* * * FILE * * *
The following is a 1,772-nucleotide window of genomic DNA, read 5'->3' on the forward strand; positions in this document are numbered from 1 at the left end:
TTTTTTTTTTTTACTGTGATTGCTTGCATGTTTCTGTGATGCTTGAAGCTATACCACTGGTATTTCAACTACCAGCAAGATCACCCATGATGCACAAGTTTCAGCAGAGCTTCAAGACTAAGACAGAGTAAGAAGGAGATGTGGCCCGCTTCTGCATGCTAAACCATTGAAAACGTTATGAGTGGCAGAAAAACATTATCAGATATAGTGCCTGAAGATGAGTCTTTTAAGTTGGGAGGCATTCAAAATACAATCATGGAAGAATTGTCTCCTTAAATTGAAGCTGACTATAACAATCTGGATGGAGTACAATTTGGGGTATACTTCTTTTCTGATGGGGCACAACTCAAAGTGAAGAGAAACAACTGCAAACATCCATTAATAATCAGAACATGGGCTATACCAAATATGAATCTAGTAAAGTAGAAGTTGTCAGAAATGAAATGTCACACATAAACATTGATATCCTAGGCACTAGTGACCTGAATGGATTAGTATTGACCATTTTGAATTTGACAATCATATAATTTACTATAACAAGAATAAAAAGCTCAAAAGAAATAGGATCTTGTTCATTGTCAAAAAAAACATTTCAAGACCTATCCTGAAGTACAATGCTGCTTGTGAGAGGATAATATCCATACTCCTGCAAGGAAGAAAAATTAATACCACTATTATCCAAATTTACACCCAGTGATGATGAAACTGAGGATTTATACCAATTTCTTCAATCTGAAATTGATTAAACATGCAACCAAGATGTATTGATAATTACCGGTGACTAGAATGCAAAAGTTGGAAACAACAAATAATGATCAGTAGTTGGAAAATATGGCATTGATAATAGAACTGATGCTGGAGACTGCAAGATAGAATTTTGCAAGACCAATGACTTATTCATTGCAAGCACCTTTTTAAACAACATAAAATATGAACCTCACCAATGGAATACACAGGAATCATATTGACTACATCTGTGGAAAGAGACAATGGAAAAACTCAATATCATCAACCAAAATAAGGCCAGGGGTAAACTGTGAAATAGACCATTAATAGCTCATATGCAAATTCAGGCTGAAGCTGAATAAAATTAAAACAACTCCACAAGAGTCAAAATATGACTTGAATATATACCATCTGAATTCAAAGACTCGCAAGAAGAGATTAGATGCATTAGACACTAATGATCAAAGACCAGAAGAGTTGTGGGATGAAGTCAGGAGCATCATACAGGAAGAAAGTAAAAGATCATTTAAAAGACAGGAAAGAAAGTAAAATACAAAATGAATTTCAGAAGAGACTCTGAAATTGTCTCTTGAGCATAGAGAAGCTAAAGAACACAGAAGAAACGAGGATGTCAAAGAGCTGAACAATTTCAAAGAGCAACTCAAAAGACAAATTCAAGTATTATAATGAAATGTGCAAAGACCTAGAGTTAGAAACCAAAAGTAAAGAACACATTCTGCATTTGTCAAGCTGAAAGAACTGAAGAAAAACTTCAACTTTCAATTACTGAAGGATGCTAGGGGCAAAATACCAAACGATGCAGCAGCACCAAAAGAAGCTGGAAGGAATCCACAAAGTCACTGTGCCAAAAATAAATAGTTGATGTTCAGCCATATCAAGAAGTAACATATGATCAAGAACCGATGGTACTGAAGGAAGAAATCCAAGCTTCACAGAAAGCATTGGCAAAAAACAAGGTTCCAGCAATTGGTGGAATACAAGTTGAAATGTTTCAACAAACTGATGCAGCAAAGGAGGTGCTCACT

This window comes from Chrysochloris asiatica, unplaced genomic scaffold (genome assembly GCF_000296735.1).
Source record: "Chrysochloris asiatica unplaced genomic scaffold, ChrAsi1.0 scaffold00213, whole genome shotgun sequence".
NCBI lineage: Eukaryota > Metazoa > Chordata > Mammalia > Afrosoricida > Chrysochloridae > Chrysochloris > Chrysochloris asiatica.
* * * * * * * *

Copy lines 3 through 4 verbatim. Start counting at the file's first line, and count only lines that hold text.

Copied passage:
This window comes from Chrysochloris asiatica, unplaced genomic scaffold (genome assembly GCF_000296735.1).
Source record: "Chrysochloris asiatica unplaced genomic scaffold, ChrAsi1.0 scaffold00213, whole genome shotgun sequence".